Pituitary and Thyroid Dysfunction - EXAM 5 Flashcards Preview

SEMESTER FOUR!! Nursing 214 > Pituitary and Thyroid Dysfunction - EXAM 5 > Flashcards

Flashcards in Pituitary and Thyroid Dysfunction - EXAM 5 Deck (27):
1

What are symptoms of hyperthyroid?

  1. Decreased weight
  2. Increased appetite
  3. Diarrhea
  4. Frequent defecation
  5. Cardiac dysrhythmias
  6. Warm, moist skin
  7. Palmar erythema

2

What are symptoms of hypothyroid?

  1. Increased weight
  2. Constipation
  3. Dry, thick, cool skin
  4. Decreased sweating
  5. Pallor
  6. Generalized edema

3

What are symptoms of thyrotoxicosis?

  1. Severe tachycardia
  2. Shock
  3. Hyperthermia
  4. Restlessness
  5. N/V/D
  6. Coma
  7. Death

4

What are symptoms of myxedema coma?

  1. Subnormal temperature
  2. Hypotension
  3. Hypoventilation
  4. Lethargy
  5. Change in level of consciousness
  6. Coma

5

What are symptoms of SIADH?

  1. Increased weight
  2. Decreased urine output
  3. Increased specific gravity
  4. Decreased BP
  5. Hyponatremia
  6. Lethargy
  7. Risk for seizures
  8. Coma

6

What are symptoms of DI?

  1. Polydipsia
  2. Polyuria
  3. Decreased specific gravity of urine

7

Levothyroine (Synthroid)

Classification: thyroid replacement

Mechanism of action: absorbed through the GI tract and used by the body to replace thyroid hormone

Use: hypothyroidism, post thyroid surgery

Side/Adverse Effects: symptoms of hyperthyroid CHA, palpitations, insomnia, diarrhea, tem)

Nursing Implications:

  1. Many drug interactions
  2. Take with full glass of H20
  3. Preferable to take on an empty stomach and in the morning
  4. Educate patient on need for consistent dose and process of taking drug

8

What is the pathophysiology of SIADH?

  1. Increased antidiuretic hormone
  2. Increased water reabsorption in renal tubules
  3. Increased intravascular fluid volume
  4. Dilution hyponatremia and decreased serum osmolality

9

What is the pathophysiology of DI?

  1. Decreased antidiuretic hormone
  2. Decreased water reabsorption in renal tubules
  3. Decreased intravascular fluid volume
  4. Increased serum osmolality
  5. Excessive urine output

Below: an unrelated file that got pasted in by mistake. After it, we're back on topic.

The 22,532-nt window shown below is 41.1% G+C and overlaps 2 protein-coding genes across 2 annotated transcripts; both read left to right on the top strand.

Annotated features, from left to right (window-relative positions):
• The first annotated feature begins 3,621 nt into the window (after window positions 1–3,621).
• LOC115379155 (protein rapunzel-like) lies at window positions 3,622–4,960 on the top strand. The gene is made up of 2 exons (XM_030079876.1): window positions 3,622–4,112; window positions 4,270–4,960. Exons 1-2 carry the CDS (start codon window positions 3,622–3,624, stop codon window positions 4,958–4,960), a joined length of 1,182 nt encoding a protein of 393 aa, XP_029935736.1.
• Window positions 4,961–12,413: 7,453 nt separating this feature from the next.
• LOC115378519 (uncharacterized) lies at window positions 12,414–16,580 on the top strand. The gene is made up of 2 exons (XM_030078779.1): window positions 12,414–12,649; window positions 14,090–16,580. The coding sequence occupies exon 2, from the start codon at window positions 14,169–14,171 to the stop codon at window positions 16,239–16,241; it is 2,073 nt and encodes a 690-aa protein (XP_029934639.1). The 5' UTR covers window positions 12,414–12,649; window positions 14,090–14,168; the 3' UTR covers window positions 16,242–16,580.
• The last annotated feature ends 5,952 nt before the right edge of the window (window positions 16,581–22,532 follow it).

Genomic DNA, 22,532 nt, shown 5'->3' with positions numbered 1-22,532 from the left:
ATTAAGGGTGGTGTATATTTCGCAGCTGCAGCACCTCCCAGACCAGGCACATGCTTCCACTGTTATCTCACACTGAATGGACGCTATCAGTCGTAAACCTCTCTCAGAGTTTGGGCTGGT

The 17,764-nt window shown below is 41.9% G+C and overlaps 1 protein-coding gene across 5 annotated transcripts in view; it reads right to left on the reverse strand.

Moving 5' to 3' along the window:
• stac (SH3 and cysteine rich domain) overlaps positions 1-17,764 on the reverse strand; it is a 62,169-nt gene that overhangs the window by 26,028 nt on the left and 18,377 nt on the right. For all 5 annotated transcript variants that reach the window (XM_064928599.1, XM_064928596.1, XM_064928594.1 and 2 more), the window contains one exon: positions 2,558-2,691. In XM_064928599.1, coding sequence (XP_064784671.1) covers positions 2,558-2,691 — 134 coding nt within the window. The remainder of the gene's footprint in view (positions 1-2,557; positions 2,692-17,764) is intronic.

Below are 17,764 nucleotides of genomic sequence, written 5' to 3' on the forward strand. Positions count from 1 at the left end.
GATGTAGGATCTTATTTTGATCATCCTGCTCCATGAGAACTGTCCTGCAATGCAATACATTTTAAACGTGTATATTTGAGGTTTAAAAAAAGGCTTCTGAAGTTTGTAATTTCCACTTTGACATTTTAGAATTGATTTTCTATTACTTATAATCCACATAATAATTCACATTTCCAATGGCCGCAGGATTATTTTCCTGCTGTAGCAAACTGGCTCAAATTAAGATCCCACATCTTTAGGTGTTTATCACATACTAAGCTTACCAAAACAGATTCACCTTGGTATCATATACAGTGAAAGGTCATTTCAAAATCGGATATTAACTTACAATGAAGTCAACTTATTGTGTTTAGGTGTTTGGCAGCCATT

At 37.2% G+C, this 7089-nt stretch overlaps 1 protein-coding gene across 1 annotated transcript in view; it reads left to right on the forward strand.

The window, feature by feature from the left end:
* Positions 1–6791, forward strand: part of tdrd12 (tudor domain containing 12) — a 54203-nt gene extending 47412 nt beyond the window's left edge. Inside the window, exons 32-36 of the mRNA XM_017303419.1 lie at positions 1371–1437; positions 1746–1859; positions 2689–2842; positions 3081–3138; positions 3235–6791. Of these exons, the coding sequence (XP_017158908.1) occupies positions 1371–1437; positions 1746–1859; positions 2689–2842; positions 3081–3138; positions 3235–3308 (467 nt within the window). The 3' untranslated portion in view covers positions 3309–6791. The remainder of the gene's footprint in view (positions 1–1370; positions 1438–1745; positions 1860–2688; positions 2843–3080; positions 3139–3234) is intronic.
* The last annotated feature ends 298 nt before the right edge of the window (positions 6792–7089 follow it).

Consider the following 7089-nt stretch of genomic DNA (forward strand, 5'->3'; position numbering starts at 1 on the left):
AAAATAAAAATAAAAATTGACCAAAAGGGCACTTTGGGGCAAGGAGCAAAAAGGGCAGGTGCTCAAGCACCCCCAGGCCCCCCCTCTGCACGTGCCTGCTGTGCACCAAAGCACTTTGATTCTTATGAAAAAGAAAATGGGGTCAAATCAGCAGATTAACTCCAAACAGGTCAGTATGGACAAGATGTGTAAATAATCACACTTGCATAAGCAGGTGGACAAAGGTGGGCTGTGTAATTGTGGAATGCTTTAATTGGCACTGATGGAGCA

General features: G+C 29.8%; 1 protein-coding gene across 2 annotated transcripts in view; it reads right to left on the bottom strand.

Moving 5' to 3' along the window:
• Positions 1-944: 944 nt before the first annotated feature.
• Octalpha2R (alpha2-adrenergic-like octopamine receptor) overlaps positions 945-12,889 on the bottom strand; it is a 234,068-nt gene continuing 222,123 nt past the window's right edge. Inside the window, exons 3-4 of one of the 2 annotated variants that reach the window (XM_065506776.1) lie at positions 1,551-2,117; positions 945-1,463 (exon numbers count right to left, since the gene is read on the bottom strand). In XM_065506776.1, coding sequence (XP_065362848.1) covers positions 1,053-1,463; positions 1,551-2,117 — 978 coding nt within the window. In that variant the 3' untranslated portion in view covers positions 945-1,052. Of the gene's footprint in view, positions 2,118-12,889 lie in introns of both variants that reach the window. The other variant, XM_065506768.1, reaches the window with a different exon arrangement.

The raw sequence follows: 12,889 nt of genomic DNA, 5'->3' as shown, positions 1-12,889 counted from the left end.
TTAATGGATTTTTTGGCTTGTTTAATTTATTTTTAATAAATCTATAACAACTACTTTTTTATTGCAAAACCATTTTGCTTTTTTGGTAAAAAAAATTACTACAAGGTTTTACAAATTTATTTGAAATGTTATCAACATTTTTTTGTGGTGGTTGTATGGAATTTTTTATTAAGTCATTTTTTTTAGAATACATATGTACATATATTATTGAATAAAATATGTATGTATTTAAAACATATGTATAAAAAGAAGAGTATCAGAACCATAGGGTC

10

What happens in SIADH?

Syndrome of inappropriate secretion of ADH

Overproduction of ADH

Fluid retention

serum decreases in osmolality

Hypochloremia

Concentrated urine despite normal or increased intravascular volume and normal RFT

11

What is the SIADH nursing assessment?

  • VS
  • I&O
  • Urine SG
  • Weight
  • LOC
  • Hyponatremia increases risk for
    • decreased neuro
    • Seizures
    • N&V
    • Muscle cramps and weakness
  • Heart and lung sounds

12

What is the nursing management of SIADH?

  1. Remove potential cause (ex. meds)
  2. Fluid restriction (less than or equal to 1000mL daily)
  3. Safety
  4. Seizure precautions
  5. Oral care

13

How can the RN assist a patient who is thirsty while on fluid restrictions?

distraction

ice chips

sugarless gum

save fluids for social occasion

14

What is DI?

Diabetes Inspidous

Underproduction of ADH or decreased renal response

Fluid and electrolyte imbalances

Increased urinary output 5-20 L/day

Increased plasma osmolality (d/t hypernatremia)

15

What are the causes of DI?

Organic lesions (central DI, neurogenic DI)

Lithium (nephrogenic DI)

Cranial surgery/head injury

16

What is the DI nursing management?

  1. Keep fluids at bedside
  2. I&O
  3. Urine SG
  4. Weights daily
  5. Hormone replacement
    1. DDAVP (desmopressin) (ADH) - oral, subcutaneous, intravenous, or intranasal hormone replacement

17

What are the nursing interventions that DI and SIADH have in common?

  • Fluid balance
  • serum and urine osmolalities (simultaneous
  • Weight
  • I&O

18

What is the most common and reliable lab work for hypothyroidism?

serum TSH and free T4

 

19

What would the expected free T4 levels be in hypothyroidism?

Low

20

What happens when TSH is high?

Serum TSH is high when the defect is in the thyroid and low when the defect is in the pituitary gland. TSH level determine the cause of the hypothyroidism

21

What teaching would the RN provide before levothyroxine (synthroid) therapy?

Patients with cardiovascular disease: drug therapy will be started slowly

All others: symptoms of toxcitiy such aas chest pain, weight loss, nervousness, tremors and insominia should be reported. The need for lifelong therapy must be stressed

22

What teaching would the RN provide about risk factors to avoid a myxedema coma?

Myxedema is a medical emergency and is precipitated by infection, drugs, exposure to cold and trauma. Avoid these exposures

23

How will the NP know whether or not the levothyroxine (synthroid is effective)?

The maintenance dose of synthroid is adjusted according to the patient's response and lab data. The TSH will be rechecked in 4-6 weeks and the dosages may be adjusted.

24

What are priority TNIs for hyperthyroidism?

  1. Place on cardiac monitor with IV access
  2. Consider O2 if SpO2 indicates
  3. Initiate IV access
  4. Frequent VS to monitor effect of meds
  5. Encourage rest
  6. Encourage nutrition as tolerated

25

What is the nursing assessment for thyroid crisis (thyrotoxicosis) or thyroid storm?

  1. Severe tachycardia
  2. Heart failure
  3. Shock
  4. Hyperthermia
  5. Restlessness
  6. Coma
  7. Agitation
  8. Seizures
  9. Abdominal pain/N/V/D

26

What are the options for definitive treatment for hyperthyroidism?

Radioactive iodine

Subtotal thyroidectomy

27

Why are many people who have had treatment for hyperthyroidism actually taking levothyroxine (synthroid)?

Their thyroid glands have been "killed" (radioactive iodine) or partially removed (subtotal thyroidectomy) and variable amounts of exogenous thyroid hormone (levothyroxine) are needed to maintain metabolic rate. Dosages will be adjusted depending on residual (if any) endogenous thyroid hormone secretion.

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